Banks cut lending rates to support pandemic-hit clients hinh anh 1Illustrative photo (Source: VNA)
Hanoi (VNA) – The Vietnam Bank for Agriculture and Rural Development (Agribank) on July 15 said it will cut lending rates in Vietnam dong for the fifth time.

Accordingly, the bank will reduce interest rates by 10 percent for short-term loans with an annual interest rate of at least 5 percent, and mid-and long-term loans with an interest rate of no less than 7 percent.

The interest rate cut will worth about 5.5 trillion VND (239 million USD).

The programme, to last until December 31, will be rolled out at all 2,300 transaction sites of Agribank in the country.

Besides, Agribank has restructured loans, provided free-of-charge domestic money transfer services, and donated more than 130 billion VND to the COVID-19 combat.

The same day, the Asia Commercial Joint Stock Bank (ACB) announced that the lending rates of its short-term loans will be cut by a maximum 0.8 percentage points and that of mid and long-term loans, by 1 percentage point, to be applied to existing loans.

The bank will adjust the lending rates for both individual and organisation clients between July 15 and October 15.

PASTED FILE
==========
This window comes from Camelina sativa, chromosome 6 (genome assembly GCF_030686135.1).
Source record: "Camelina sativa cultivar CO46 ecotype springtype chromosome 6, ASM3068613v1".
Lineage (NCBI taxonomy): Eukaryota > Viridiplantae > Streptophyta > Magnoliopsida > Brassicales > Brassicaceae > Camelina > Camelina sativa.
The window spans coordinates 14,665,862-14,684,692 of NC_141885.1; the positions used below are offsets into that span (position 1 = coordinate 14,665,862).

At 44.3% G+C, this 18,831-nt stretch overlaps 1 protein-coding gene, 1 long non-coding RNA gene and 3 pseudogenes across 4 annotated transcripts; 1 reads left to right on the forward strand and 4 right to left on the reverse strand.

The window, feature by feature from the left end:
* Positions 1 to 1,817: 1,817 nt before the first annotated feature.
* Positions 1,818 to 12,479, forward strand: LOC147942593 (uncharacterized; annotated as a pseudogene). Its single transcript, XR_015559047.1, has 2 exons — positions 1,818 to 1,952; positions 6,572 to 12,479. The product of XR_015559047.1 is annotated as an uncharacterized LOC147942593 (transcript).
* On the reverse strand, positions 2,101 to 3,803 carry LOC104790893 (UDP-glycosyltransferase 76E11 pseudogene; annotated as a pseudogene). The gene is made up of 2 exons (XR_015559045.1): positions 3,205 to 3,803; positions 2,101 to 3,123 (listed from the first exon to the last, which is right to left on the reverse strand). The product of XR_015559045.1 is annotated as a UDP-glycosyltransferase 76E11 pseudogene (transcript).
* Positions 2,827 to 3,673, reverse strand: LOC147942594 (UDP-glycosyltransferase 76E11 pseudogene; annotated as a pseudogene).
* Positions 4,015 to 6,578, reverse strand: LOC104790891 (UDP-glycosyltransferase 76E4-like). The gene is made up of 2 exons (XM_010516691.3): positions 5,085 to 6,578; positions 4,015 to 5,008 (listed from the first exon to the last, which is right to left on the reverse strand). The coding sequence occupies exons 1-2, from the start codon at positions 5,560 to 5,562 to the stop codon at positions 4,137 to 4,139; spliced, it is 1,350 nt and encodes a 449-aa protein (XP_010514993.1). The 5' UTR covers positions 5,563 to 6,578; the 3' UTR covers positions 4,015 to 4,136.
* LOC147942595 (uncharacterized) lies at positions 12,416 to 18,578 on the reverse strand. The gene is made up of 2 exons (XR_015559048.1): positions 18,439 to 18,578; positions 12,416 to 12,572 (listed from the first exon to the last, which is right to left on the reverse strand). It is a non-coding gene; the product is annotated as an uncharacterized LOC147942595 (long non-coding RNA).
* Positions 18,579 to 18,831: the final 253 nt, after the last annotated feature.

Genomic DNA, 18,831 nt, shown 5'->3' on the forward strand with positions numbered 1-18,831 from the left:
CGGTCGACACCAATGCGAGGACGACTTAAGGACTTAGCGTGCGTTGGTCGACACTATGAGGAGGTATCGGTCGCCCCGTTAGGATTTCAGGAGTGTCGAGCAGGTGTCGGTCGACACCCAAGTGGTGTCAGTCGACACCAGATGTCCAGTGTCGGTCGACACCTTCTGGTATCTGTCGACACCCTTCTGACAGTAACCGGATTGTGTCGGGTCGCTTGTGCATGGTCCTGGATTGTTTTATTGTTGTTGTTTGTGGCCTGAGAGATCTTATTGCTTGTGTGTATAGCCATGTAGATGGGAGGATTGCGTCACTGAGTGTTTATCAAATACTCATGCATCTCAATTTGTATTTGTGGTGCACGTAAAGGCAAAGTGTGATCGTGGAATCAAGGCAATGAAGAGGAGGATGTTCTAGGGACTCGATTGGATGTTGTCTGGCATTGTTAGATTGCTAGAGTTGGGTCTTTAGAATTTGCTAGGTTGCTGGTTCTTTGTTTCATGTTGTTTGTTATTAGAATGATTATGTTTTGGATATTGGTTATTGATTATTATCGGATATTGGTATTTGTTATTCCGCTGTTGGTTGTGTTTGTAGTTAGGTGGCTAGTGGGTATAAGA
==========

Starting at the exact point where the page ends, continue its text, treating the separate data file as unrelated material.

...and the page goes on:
On July 14, Saigon Thuong Tin Commercial Joint Stock Bank (Sacombank) was the first to cut its lending rates following a meeting between the State Bank and credit organisations. It adjusted the annual rates down by 1 percentage point for outstanding loans of businesses and individuals affected by COVID-19, such as those operating in tourism, transportation, catering and lodging services, education and health care.

General Secretary of Vietnam Bankers Association Nguyen Quoc Hung told the Vietnam News Agency (VNA) that more banks are expected to follow suit from now till the end of this year to assist pandemic-hit clients.

At the July 12 meeting between the State Bank and credit organisations, credit institutions reached a consensus on reducing lending rates to support businesses and citizens, with a focus on businesses suffering most from impacts of the COVID-19 pandemic./.